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Engineering Most fun Engineering Discipline?

  1. Nov 26, 2008 #1
    Currently in 2nd year of college, and just now being exposed to calculus based physics: my intended major was computer science, but now I'm not sure.

    Basically, I want to build stuff that makes people say "holy crap". The problem is that I'm not sure what would be best.

    If I go mech engineer, I'd probably be working somewhere in the auto industry, and what I make would be heavily restricted to focus groups of consumers... but I'm not sure.

    The thing that worries me is how far away from pure science "computer science" is now. There are so many software layers on top of the hardware now, that it seems like all people are doing is just figuring out how to make someone else's software do something differently. Is it really even science if you're just memorizing protocols and syntax someone else made up?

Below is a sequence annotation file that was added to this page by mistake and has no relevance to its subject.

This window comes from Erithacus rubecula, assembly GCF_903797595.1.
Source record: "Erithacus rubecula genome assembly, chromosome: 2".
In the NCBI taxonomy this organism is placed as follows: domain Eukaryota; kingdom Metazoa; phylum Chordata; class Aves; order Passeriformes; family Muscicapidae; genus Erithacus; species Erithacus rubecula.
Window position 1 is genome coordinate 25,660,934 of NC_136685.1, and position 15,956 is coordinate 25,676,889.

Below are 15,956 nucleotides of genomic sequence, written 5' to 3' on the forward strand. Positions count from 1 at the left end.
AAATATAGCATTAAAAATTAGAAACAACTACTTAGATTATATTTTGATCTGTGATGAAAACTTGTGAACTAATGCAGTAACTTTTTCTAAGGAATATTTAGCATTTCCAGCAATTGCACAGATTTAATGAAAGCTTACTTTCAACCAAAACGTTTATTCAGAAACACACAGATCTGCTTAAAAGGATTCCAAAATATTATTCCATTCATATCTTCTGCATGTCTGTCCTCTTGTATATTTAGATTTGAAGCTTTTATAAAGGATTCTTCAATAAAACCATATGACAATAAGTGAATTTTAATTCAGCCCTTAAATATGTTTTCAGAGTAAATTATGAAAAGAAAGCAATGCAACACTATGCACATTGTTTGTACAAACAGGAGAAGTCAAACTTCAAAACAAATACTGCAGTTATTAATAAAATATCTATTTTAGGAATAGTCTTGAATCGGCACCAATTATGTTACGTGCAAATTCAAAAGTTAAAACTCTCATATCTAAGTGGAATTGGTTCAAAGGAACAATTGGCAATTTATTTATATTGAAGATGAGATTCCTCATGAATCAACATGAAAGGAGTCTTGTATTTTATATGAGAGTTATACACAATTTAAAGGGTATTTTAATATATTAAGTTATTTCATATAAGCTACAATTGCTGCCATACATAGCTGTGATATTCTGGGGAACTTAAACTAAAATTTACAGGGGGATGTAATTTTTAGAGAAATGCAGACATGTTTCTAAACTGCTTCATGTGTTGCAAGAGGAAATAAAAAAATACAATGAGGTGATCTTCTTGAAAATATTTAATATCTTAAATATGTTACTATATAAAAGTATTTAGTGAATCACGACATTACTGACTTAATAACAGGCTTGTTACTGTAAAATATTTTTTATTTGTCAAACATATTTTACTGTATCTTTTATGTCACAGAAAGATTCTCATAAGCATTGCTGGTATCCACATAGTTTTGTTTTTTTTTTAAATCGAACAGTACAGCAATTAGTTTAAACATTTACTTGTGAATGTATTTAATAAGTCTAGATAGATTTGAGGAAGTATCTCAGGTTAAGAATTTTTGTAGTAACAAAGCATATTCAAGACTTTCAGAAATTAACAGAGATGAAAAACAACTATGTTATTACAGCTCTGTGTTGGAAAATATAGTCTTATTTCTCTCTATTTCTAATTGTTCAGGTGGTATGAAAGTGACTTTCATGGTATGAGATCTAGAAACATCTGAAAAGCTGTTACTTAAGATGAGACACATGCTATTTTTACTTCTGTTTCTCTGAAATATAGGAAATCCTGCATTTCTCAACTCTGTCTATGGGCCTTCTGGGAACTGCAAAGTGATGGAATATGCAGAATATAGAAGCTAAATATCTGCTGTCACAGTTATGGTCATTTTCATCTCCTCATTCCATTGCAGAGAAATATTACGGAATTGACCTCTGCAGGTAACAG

Honestly, I just want to be Iron Man. That pretty much sums it up. I'd like to build stuff on an unlimited budget with undeserved government money. Is that unrealistic?

    Advice appreciated.

    *note: this post may seem goofy, but I mean it in all seriousness. I'd like to pick something where I can work 18 hour days, 10 of them on my own time, building something "woah"-ish. I don't mind hard work as long as there's creativity involved.
    Last edited: Nov 26, 2008
  2. jcsd
  3. Nov 26, 2008 #2
    Get a degree in mechanical or aerospace engineering and go work for a defense contractor? They make plenty of crazy stuff.
  4. Nov 26, 2008 #3
    Most definitely. But just because you have a degree in CS doesn't mean you can't build crazy cool stuff too. Have you ever seen the movie iRobot?
  5. Nov 28, 2008 #4
    Good luck with the end result. I've reached the point where I get paid to research and design interesting things and let me tell you, it's fantastic.

    The hard part is getting there. If you only want to do the 'interesting' parts, you'll have to get through all the mundane things you'll be taught during your education. As a mechanical engineer, I was more interested in the materials side of the course - but I still had to learn advanced fluid mechanics and several programming languages that I now no longer use. It will be the same in every course, even CS. Luckily you might come across something that you never thought you'd enjoy but suddenly do.